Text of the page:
Washington D.C. – The National Grocers Association (NGA), the trade association representing the independent supermarket industry, applauded today’s introduction of the Pharmacy DIR Reform to Reduce Senior Drug Costs Act in both chambers of Congress. The legislation seeks to reduce patients’ cost-sharing, prevent plans and pharmacy benefit managers (PBMs) from clawing back fees from pharmacies, enhance price transparency, and establish consistent pharmacy performance measures that foster quality care and that enhance the viability and predictability of pharmacy operations.
The Senate bill was introduced by U.S. Sens. Jon Tester (D-MT), Shelley Moore Capito (R-WV), Sherrod Brown (D-OH) and James Lankford (R-OK), while the House version was introduced by U.S. Reps. Peter Welch (D-VT), Morgan Griffith (R-VA), Buddy Carter (R-GA), Vicente Gonzalez (D-TX), Diana Harshbarger (R-TN), Abigail Spanberger (D-VA), John Rose (R-TN) and Raja Krishnamoorthi (D-IL).
“Many independent grocery pharmacies across America serve communities where patients’ options to fill prescriptions or receive health care are slim,” said Robert Yeakel, NGA’s director of government relations. “For years now, many of our members have been forced to shutter their pharmacy operations due to the out-of-control cost increases levied on them in the form of direct and indirect remuneration (DIR) fees.”
DIR fees charged by payers to pharmacies – commonly weeks or months after a prescription has been filled – have the net effect of needlessly inflating Medicare patients’ out-of-pocket prescription drug costs and jeopardizing the viability of pharmacies. Most DIR fees charged to pharmacies from PBMs are based on “performance assessments” that are arbitrary, lack transparency and oversight, and are often inappropriate based on the drugs the pharmacy dispenses and manages.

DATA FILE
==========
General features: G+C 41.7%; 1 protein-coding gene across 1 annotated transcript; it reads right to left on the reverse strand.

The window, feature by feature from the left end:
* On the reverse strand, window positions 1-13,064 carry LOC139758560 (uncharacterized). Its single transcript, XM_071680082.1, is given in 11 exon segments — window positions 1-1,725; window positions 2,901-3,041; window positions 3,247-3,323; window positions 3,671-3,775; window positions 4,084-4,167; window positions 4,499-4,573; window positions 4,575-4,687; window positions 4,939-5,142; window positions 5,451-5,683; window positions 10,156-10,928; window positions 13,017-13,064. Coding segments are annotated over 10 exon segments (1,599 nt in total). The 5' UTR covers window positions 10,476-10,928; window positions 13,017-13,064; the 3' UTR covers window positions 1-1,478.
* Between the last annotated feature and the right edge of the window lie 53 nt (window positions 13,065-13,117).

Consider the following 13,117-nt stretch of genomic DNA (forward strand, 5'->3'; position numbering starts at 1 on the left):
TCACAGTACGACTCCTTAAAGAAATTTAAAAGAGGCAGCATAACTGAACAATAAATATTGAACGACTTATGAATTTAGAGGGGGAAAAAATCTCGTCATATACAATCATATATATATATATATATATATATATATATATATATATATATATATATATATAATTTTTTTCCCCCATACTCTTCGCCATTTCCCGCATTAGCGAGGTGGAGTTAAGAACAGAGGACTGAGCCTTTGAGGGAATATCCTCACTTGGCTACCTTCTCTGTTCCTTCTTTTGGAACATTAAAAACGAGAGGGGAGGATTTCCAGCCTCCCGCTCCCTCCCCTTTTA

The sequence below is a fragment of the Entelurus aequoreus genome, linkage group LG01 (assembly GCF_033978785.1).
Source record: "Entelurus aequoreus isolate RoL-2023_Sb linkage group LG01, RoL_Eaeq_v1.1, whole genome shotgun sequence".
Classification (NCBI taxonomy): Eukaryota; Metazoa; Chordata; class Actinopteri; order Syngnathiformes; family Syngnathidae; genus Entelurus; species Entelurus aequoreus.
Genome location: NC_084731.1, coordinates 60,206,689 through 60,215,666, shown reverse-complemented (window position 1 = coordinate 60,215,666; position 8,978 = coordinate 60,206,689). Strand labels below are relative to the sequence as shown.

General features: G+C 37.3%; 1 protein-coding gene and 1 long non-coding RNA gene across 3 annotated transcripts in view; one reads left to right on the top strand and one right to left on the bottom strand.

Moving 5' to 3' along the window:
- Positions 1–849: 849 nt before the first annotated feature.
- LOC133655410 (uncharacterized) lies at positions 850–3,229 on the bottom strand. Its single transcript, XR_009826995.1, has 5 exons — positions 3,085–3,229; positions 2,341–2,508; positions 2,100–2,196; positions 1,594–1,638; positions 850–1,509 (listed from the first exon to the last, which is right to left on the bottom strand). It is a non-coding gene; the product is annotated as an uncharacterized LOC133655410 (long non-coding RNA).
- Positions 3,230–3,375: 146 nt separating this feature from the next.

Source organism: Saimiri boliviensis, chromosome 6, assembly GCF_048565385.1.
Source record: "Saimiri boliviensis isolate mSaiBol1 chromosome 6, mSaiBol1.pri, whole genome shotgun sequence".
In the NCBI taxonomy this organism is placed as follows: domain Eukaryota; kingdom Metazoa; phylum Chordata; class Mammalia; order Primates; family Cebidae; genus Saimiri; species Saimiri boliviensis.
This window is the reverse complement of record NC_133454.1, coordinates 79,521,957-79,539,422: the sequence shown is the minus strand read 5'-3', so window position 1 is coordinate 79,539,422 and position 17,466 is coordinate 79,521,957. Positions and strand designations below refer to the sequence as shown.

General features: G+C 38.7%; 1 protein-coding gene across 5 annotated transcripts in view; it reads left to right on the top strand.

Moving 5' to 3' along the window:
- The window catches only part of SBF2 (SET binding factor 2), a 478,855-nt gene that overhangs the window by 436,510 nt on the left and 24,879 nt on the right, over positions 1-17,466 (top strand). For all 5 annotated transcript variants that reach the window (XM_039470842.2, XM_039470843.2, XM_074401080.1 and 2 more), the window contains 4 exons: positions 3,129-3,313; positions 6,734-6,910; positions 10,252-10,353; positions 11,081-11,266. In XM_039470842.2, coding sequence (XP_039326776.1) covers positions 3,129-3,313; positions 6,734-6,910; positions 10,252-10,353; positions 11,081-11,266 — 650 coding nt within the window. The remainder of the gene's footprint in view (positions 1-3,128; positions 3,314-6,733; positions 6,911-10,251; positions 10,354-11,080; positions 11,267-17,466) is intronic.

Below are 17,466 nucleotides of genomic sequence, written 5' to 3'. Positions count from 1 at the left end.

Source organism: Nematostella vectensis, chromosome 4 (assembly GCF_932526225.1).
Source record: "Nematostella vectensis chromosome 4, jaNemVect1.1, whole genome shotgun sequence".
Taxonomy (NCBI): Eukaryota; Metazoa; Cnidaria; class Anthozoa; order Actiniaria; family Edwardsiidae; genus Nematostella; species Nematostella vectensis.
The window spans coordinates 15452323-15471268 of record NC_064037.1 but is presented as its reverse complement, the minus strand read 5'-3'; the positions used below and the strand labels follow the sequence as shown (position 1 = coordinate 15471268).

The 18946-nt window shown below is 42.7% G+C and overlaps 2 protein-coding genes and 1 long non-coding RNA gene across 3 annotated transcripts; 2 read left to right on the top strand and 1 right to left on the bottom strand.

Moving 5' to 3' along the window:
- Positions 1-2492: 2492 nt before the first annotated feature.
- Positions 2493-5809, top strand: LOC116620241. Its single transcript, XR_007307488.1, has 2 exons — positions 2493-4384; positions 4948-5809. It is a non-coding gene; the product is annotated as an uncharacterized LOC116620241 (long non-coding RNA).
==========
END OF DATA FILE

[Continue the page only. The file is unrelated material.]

According to the Centers for Medicare & Medicaid Services (CMS), fees based on “performance” measures skyrocketed by 225% from 2012 to 2017. As a result, according to IQVIA data, more than 2,300 pharmacies in the United States closed between December 2017 and December 2020.
“Independent community grocers and their pharmacies have played a vital role during the COVID-19 pandemic,” said Greg Ferrara, NGA’s president and CEO. “At a time when Americans rely on their grocery pharmacy for testing, vaccinations and other health care needs, we ask Congress to advance this legislation to protect Americans’ access to services from local community businesses.”